Close Encounters with Wildlife

Let Wild Scotland's members show you the best Scotland has to offer.

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Amazing wildlife experiences in Scotland, from swimming with basking sharks to learning about Scotland’s beavers.

There's nothing more magical than witnessing a wild animal in its natural habitat. Maximise your chances of spotting wildlife and learn all about Scotland's fascinating flora & fauna in the company of an expert guide. We've gathered some of our favourite organised wildlife experiences, guaranteed to be excellent days out.

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There's nothing more magical than witnessing a wild animal in its natural habitat. Observe a plump seal sunbathing on a coastal rock, just as interested in you as you're in them, catch sight of a red deer out in the forest, grazing sedately amongst the bushes or gaze up at the sky and spy a golden eagle soar above you, riding the thermals playfully. It's a bit like watching the flame of a fire or crashing waves. Wildlife watching is endlessly fascinating and you can lose all sense of time, wrapped up in the comings and goings of the life that you're observing.

However, wildlife watching can be unpredictable. Sometimes you head out for a walk not expecting to see very much and you end up almost bumping into a magnificent stag or witnessing two red squirrels chasing each other between the trees, weaving impossibly fast between the branches and up and down tree trunks. At other times you come prepared with binoculars, a camera and your trusty wildlife identification guidebook, visiting an area known to be good a spot for catching a glimpse of a specific type of animal, and you see nothing of note. There's no guarantee you'll see what you want to see, but it's very rare that you won't see anything at all. Scotland is a remarkable destination for wildlife watching, but it's all about managing your expectations and being prepared to put some work in.

Patience is a big help and being accompanied by an expert guide can make all the difference to having a fulfilling day. The benefit of going with a wildlife watching guide or joining a tour is that you're being taken to prime locations with eyes trained to catch a glimpse of even the most elusive of creatures, the outline of a large bird of prey flying over the mountains or the fins from a whale or dolphin in the distance. If the elusive ones don't show face, your guide will be able to show many other more common species which are also cool to see out in the wild.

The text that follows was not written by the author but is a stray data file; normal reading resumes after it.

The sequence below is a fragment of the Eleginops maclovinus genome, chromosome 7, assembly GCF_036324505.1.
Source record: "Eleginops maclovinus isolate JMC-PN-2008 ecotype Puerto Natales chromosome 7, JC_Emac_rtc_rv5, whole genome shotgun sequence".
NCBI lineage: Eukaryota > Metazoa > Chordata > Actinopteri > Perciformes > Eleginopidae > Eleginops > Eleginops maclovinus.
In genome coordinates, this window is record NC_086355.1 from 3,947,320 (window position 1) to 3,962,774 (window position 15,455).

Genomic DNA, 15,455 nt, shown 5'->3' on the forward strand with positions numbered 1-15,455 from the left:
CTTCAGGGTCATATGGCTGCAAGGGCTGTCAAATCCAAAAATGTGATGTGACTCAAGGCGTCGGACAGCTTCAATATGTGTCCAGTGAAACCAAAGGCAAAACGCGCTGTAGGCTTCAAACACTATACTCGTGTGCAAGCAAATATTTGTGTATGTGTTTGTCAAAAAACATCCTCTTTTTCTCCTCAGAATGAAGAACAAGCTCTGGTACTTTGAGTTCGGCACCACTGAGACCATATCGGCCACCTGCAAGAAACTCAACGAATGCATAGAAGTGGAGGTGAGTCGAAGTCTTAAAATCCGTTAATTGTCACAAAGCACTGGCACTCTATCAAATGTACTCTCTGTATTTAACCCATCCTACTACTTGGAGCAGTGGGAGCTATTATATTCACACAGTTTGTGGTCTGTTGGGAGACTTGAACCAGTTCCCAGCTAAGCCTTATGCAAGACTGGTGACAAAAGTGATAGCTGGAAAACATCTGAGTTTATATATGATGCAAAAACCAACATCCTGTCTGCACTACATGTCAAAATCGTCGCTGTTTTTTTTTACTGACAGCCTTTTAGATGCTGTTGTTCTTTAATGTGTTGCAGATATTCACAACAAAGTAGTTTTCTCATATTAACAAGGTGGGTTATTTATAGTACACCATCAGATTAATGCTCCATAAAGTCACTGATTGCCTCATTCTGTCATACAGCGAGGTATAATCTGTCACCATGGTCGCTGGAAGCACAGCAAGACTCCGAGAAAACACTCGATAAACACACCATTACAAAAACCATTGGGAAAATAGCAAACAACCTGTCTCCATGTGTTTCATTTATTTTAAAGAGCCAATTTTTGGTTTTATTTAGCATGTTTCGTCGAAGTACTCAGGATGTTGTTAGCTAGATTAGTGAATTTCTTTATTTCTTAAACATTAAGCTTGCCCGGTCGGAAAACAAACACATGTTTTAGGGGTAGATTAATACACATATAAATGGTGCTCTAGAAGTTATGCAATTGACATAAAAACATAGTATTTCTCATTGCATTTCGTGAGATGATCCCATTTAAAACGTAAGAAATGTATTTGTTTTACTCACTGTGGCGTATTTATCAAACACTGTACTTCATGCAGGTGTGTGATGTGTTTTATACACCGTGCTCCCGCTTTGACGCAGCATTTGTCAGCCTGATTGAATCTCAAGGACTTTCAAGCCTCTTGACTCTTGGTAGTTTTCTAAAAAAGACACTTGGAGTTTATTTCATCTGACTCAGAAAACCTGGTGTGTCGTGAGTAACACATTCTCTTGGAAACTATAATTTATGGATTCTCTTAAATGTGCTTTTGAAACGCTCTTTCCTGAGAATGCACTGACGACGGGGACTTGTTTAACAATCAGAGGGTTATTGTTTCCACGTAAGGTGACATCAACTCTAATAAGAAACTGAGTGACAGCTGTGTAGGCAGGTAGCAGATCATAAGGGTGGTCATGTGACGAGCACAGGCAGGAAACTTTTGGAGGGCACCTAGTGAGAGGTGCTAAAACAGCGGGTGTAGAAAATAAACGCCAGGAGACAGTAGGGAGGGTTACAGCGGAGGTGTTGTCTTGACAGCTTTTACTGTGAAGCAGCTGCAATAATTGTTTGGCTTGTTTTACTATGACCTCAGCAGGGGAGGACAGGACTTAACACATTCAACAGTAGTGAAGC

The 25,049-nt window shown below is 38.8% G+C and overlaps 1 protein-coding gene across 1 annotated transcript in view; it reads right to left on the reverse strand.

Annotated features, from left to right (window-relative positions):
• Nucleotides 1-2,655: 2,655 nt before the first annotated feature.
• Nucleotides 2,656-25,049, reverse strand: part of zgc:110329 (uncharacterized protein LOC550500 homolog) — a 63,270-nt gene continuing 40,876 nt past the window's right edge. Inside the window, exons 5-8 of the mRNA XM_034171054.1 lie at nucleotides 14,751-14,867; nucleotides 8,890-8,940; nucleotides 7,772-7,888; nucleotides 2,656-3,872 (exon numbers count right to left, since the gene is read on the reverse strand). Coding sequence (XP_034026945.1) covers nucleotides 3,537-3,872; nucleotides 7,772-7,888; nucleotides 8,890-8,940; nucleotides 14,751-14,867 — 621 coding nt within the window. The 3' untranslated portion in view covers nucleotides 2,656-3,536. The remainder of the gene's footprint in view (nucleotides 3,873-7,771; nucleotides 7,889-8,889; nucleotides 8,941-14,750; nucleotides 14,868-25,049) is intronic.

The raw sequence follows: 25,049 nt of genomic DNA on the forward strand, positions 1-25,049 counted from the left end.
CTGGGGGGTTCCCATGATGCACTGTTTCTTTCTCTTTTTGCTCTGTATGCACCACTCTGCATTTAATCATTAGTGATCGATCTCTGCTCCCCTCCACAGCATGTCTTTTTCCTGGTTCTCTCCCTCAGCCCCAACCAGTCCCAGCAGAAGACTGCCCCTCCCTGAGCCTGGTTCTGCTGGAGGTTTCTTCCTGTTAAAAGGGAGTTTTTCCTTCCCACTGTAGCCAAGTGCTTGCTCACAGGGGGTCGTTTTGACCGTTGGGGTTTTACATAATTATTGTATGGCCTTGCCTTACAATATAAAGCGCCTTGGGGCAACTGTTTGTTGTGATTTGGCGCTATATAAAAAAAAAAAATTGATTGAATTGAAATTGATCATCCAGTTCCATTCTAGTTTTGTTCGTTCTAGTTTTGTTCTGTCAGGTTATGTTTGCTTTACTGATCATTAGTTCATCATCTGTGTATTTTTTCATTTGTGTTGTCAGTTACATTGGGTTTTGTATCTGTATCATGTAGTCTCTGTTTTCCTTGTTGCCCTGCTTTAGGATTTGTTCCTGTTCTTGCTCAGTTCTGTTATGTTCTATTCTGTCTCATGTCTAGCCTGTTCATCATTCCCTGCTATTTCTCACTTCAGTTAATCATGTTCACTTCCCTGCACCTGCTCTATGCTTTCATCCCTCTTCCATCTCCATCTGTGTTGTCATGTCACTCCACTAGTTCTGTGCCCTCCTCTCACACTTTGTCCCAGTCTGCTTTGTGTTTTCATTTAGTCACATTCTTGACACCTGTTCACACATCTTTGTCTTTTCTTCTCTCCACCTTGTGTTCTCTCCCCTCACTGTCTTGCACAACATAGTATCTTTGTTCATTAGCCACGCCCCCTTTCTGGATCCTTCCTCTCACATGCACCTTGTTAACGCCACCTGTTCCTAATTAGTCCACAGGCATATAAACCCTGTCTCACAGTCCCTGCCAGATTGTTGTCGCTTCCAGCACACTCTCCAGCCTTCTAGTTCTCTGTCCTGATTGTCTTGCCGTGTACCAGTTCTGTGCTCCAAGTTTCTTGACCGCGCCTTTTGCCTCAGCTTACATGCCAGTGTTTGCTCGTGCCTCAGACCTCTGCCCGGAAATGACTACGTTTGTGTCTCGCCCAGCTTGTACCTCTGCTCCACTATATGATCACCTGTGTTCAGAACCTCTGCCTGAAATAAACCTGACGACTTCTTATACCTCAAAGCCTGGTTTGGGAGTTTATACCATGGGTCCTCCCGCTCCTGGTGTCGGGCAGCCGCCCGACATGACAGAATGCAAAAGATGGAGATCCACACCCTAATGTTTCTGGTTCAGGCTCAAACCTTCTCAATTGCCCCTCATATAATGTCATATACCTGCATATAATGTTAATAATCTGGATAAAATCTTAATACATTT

Additionally, you'll hear stories and be shown many different things related to the landscape. Learn about behaviours, tracks, scat, dens and nests, and also about what different species like to eat. Most importantly, an arranged wildlife experience ensures that you don't accidentally do anything to harm any animals or their habitats. Guides will keep you at a safe distance, for your sake and theirs, and do what they can to minimise disruption. This makes for a better experience for you too, allowing you to watch for longer and see more.

We've gathered some of our favourite organised wildlife watching experiences in Scotland, guaranteed to be excellent days out enjoying the local flora and fauna.

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Swimming With Basking Sharks

There's not really a description that does justice to the sense of awe you get when seeing a basking shark up close.

These gentle giants are the second-largest type of shark and fish and can grow to be absolutely huge, a full-sized adult can be up to 10 meters long! They're filter feeders, one of three plankton-eating shark species in the world and their weird-looking mouths are infact highly evolved for this. Looking almost a bit alien, the wide gaping mouths can go up to 1 meter wide also go quite deep. The first thing you'll notice is the very recognisable jawbones extending back into the shark. Although you can't see them, basking sharks actually have hundreds of little teeth too! They swim with their mouths open most of the time to filter water through, only closing their mouth to swallow and expel excess water.

Scotland's temperate waters are a hotspot for basking sharks over the summer and one of the best ways to see them is with Oban based Basking Shark Scotland. As the name suggests, they're the experts on these fascinating creatures, their tours led by qualified marine biologists and zoologists. Baskings sharks are very passive and generally not dangerous to humans. Many of Basking Shark Scotland's tours focus on getting you in the water either snorkelling or scuba diving so you can see the full majesty of these creatures and get an idea for their sheer size which is not always as evident as seen from above.

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Keeping an Eye Out for Eagles

Scotland is home to two types of eagles, golden eagles and white-tailed sea eagles. Both types are amongst the largest in the world with the white-tailed sea eagle having the largest wingspan out of any. These huge wings help quite a lot with seeing them up in the sky! When you first see one you might think you're seeing a smaller bird of prey closer by, but then you realise just how far away they really are and the enormity of their wings.